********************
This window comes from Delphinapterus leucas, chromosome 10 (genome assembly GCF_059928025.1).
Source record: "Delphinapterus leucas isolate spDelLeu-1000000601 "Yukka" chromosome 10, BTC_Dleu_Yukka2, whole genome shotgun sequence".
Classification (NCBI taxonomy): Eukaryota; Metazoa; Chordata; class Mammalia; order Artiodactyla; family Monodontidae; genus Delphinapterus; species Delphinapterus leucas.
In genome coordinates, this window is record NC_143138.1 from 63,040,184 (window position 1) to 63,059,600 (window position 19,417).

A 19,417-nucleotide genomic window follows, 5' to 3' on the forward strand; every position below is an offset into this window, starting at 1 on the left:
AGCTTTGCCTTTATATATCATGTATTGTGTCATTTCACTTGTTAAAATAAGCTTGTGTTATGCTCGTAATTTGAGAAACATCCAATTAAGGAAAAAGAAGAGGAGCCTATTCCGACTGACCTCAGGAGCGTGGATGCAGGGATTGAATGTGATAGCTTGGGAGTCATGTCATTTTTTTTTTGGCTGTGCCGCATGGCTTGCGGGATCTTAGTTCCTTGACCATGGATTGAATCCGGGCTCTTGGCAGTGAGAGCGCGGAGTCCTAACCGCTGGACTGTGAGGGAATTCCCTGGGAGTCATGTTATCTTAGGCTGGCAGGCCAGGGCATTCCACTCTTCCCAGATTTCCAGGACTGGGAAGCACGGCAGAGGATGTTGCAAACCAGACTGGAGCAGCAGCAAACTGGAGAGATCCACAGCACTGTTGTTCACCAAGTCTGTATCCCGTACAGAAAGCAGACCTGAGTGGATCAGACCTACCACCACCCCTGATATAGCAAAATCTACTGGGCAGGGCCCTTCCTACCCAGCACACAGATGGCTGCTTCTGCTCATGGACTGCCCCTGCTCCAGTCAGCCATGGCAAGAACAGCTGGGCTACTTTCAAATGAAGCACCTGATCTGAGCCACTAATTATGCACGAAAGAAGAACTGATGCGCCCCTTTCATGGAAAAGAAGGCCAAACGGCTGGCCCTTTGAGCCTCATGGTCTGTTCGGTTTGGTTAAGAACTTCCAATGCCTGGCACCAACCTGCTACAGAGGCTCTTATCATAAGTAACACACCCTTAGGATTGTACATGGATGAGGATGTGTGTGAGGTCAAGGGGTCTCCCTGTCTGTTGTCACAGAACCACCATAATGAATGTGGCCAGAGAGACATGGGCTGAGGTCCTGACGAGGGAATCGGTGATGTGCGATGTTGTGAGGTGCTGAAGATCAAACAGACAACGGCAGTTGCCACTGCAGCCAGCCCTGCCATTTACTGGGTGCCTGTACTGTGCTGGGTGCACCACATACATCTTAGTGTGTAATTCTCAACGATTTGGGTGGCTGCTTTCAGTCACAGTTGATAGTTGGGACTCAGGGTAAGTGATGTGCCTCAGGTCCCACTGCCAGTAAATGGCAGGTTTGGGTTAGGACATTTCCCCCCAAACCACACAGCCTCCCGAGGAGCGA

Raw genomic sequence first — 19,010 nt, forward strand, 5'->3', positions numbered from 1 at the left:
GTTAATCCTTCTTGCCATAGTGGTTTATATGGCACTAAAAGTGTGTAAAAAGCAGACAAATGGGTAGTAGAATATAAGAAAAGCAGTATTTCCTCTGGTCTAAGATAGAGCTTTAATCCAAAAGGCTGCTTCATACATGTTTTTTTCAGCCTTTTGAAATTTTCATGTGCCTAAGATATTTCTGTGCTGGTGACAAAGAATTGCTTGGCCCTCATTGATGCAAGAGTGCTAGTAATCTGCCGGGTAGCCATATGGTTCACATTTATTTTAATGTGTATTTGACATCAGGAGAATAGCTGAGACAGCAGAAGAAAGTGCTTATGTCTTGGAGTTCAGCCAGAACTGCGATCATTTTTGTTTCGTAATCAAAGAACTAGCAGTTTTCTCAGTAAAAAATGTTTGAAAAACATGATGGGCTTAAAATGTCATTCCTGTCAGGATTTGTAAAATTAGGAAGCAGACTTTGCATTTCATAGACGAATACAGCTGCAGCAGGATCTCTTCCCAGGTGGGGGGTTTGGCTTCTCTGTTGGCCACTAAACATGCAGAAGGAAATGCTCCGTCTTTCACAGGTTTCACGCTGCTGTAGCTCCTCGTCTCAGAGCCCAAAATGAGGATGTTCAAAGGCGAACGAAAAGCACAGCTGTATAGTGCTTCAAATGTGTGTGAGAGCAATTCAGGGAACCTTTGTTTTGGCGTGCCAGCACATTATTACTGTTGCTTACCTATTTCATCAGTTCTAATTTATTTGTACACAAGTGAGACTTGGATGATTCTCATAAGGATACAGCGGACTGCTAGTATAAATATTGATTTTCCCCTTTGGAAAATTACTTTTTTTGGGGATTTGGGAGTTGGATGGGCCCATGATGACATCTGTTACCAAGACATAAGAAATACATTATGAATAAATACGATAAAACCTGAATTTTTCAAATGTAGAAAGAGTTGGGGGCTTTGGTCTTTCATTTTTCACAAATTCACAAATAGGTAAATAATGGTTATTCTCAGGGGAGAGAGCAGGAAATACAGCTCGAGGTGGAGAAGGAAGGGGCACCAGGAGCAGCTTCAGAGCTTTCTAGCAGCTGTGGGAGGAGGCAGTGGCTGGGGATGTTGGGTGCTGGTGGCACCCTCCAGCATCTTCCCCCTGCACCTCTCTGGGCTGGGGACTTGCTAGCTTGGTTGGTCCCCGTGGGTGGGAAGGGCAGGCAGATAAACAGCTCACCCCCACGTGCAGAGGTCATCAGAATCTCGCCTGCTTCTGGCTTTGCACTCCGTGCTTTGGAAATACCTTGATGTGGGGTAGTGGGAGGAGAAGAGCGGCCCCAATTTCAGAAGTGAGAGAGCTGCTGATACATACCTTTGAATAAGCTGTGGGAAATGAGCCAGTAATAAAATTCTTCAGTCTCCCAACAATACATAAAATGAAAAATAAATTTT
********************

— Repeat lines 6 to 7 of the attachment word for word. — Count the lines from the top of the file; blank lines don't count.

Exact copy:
AGCTTTGCCTTTATATATCATGTATTGTGTCATTTCACTTGTTAAAATAAGCTTGTGTTATGCTCGTAATTTGAGAAACATCCAATTAAGGAAAAAGAAGAGGAGCCTATTCCGACTGACCTCAGGAGCGTGGATGCAGGGATTGAATGTGATAGCTTGGGAGTCATGTCATTTTTTTTTTGGCTGTGCCGCATGGCTTGCGGGATCTTAGTTCCTTGACCATGGATTGAATCCGGGCTCTTGGCAGTGAGAGCGCGGAGTCCTAACCGCTGGACTGTGAGGGAATTCCCTGGGAGTCATGTTATCTTAGGCTGGCAGGCCAGGGCATTCCACTCTTCCCAGATTTCCAGGACTGGGAAGCACGGCAGAGGATGTTGCAAACCAGACTGGAGCAGCAGCAAACTGGAGAGATCCACAGCACTGTTGTTCACCAAGTCTGTATCCCGTACAGAAAGCAGACCTGAGTGGATCAGACCTACCACCACCCCTGATATAGCAAAATCTACTGGGCAGGGCCCTTCCTACCCAGCACACAGATGGCTGCTTCTGCTCATGGACTGCCCCTGCTCCAGTCAGCCATGGCAAGAACAGCTGGGCTACTTTCAAATGAAGCACCTGATCTGAGCCACTAATTATGCACGAAAGAAGAACTGATGCGCCCCTTTCATGGAAAAGAAGGCCAAACGGCTGGCCCTTTGAGCCTCATGGTCTGTTCGGTTTGGTTAAGAACTTCCAATGCCTGGCACCAACCTGCTACAGAGGCTCTTATCATAAGTAACACACCCTTAGGATTGTACATGGATGAGGATGTGTGTGAGGTCAAGGGGTCTCCCTGTCTGTTGTCACAGAACCACCATAATGAATGTGGCCAGAGAGACATGGGCTGAGGTCCTGACGAGGGAATCGGTGATGTGCGATGTTGTGAGGTGCTGAAGATCAAACAGACAACGGCAGTTGCCACTGCAGCCAGCCCTGCCATTTACTGGGTGCCTGTACTGTGCTGGGTGCACCACATACATCTTAGTGTGTAATTCTCAACGATTTGGGTGGCTGCTTTCAGTCACAGTTGATAGTTGGGACTCAGGGTAAGTGATGTGCCTCAGGTCCCACTGCCAGTAAATGGCAGGTTTGGGTTAGGACATTTCCCCCCAAACCACACAGCCTCCCGAGGAGCGA

Raw genomic sequence first — 19,010 nt, forward strand, 5'->3', positions numbered from 1 at the left: